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Mental Health Research: The Migration Experience


Latino farm boy in poverty and food insecurity

This is part of our Mental Health & Latino Kids: A Research Review » Impact of immigration on the Latino kids' mental health Ko and Perreira conducted a cross-sectional study of interview data from the Latino Adolescent, Migration, Health, and Adaptation (LAMHA) project to understand the impact of immigration on the mental health of Latino children. The study included 283 pairs of first-generation Latino immigrant youth ages 12-19 and their caregivers. Participants were subjected to a survey with questions about mental health and experiences related to migration and acculturation (the process by which recent immigrants adopt cultural norms of their new country). Of these participants, 20 Latino adolescents ages 14-18, most of whom had emigrated from Mexico with their parents ...

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Mental Health Research: Programs with Promise


Latino kids PE class and affect on sadness

This is part of our Mental Health & Latino Kids: A Research Review » Physical activity is linked to mental health Several studies have demonstrated a positive relationship between physical activity and mental health among Latino children. The converse is also true. Jernigan, et al., in a study of preadolescents (46.8% Latino), found that greater negative emotional symptoms at the baseline interview predicted a significantly increased BMI at a 2-year follow-up for Latino students (p=.03).45 In a cross-sectional review of data from the Healthy Youth/Healthy Adults study, which included 1,870 Latino and non-Latino white adolescents (77% were Latino) ages 14-18 from Nueces County, Tex., Brosnahan et al. investigated whether there was a relationship between physical activity ...

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Mental Health Research: Issues Facing Latino Kids


Suicide rates among Latina students

This is part of our Mental Health & Latino Kids: A Research Review » Latina youth have a very high rate of thinking about suicide Latino females in grades 9-12 had the highest rate of suicidal ideation, at 25.6 percent, compared to 22.8 percent among their white peers, according to the U.S. Department of Health and Human Services Office of Minority Health’s assessment of Latino mental health based on results from the CDC Youth Risk Behavior Surveillance Survey (YRBSS), a self-report survey of high school students. The rate for Latino males of the same age group was much lower (12%), but it was still higher than that of white peers (11.5%). Latino females also reported the highest rate of suicide attempt (15.1% versus 9.8%), and Latino males reported a higher rate than their ...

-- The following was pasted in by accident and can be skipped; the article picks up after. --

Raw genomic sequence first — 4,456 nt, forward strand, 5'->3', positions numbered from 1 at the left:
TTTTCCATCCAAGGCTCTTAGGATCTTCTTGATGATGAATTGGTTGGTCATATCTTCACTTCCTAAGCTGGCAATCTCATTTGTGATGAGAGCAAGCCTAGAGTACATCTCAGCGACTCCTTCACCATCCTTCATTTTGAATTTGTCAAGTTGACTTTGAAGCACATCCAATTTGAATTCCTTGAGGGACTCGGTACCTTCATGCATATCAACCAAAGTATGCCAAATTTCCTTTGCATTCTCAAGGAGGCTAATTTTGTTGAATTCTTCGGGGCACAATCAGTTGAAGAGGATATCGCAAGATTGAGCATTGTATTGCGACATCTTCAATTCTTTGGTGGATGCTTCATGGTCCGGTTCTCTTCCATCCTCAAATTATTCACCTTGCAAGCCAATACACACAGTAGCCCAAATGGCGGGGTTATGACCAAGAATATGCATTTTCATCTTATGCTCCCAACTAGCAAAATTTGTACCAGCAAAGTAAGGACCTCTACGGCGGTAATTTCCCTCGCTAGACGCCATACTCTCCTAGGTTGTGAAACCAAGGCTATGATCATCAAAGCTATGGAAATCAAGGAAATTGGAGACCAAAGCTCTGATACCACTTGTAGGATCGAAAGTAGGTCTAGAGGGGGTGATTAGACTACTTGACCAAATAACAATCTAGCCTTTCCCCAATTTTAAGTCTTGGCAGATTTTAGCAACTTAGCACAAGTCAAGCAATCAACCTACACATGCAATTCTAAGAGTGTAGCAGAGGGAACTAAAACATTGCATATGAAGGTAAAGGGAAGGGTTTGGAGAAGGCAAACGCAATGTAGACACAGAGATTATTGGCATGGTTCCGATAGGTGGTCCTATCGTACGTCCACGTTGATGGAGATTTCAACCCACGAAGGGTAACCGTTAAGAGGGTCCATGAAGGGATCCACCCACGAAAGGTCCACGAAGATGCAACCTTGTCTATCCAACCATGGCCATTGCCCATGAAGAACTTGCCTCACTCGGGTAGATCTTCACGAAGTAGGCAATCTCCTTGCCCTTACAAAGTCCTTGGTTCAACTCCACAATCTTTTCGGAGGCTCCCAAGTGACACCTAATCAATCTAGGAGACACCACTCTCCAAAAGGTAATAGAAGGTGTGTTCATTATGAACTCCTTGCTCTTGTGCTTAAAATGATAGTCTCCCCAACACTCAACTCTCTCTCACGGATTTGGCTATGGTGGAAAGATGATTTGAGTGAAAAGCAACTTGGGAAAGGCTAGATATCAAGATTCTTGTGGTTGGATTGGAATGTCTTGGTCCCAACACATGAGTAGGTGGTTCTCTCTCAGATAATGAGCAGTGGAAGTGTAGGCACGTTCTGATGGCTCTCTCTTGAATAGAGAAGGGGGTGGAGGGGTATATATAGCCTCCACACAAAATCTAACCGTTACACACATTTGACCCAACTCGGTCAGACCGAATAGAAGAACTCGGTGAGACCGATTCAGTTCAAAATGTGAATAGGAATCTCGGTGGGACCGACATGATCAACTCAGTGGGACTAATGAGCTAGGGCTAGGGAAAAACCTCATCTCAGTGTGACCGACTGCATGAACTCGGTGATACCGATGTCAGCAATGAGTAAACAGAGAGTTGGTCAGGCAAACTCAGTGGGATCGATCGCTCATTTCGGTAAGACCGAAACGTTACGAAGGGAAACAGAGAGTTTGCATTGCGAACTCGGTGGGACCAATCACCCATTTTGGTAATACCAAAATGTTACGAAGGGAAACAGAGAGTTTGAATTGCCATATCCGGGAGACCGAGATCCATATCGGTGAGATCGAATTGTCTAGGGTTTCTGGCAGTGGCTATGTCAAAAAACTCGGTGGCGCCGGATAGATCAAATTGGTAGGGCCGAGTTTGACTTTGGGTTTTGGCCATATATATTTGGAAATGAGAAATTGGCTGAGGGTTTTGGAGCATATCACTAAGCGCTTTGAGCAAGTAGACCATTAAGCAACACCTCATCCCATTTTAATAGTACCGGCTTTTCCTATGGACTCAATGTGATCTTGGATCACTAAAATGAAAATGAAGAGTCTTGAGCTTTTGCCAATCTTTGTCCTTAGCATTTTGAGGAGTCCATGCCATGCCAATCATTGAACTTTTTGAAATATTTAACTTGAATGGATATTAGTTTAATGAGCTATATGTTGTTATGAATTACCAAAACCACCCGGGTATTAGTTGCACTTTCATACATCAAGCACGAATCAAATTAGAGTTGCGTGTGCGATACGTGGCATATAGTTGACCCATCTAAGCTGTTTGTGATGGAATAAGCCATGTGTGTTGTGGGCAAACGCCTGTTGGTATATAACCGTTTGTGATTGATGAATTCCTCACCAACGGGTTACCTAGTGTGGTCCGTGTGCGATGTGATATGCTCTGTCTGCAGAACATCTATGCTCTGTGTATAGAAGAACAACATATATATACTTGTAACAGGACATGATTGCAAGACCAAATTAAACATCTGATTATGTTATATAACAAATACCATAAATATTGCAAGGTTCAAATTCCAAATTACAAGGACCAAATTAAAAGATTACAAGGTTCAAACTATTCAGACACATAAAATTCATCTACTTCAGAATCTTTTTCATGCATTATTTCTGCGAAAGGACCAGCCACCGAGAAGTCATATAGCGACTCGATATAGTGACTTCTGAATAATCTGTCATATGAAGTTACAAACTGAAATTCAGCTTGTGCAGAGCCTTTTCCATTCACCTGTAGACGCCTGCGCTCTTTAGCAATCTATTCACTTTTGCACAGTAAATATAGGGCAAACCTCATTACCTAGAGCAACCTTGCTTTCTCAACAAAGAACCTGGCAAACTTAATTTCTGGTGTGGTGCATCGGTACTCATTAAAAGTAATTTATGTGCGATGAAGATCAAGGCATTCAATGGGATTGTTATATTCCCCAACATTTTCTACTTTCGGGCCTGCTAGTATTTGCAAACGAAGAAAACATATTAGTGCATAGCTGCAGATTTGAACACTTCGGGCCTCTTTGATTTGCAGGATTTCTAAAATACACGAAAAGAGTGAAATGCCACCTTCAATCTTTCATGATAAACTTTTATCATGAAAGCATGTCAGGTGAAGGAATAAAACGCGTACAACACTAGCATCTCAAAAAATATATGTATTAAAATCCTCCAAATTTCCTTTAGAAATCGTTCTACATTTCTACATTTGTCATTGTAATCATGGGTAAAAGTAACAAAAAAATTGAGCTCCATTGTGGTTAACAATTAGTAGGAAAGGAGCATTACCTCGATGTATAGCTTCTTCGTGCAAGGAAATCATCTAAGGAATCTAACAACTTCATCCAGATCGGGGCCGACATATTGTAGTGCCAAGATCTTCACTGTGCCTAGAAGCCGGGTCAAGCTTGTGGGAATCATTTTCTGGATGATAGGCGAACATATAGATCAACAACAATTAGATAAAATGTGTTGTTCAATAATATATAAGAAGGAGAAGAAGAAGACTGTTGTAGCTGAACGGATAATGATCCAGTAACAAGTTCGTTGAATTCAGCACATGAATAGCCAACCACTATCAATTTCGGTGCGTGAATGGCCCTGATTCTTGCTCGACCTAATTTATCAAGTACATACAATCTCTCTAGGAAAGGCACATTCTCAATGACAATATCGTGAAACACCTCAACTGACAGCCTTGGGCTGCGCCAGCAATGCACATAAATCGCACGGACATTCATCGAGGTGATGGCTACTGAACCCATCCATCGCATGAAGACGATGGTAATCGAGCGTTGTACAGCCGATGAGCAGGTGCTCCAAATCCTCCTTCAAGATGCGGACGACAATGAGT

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What is Health Equity? (and How to Get It)



Health equity can be a hard-to-understand concept. A new report has a clear, simple definition: "Health equity means that everyone has a fair and just opportunity to be healthier." Achieving health equity means removing obstacles to health. Obstacles like "poverty, discrimination, and their consequences, including powerlessness and lack of access to good jobs with fair pay, quality education and housing, safe environments, and health care," according to the report. The report is by the Robert Wood Johnson Foundation (RWJF) and the University of California, San Francisco. Unfortunately, health equity sometimes doesn't exist. Latinos and other minority and low-income groups suffer health inequities and disparities. These are deeply rooted in socio-economic ...

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Stress, Anxiety, Depression Affect Latinos More than Ever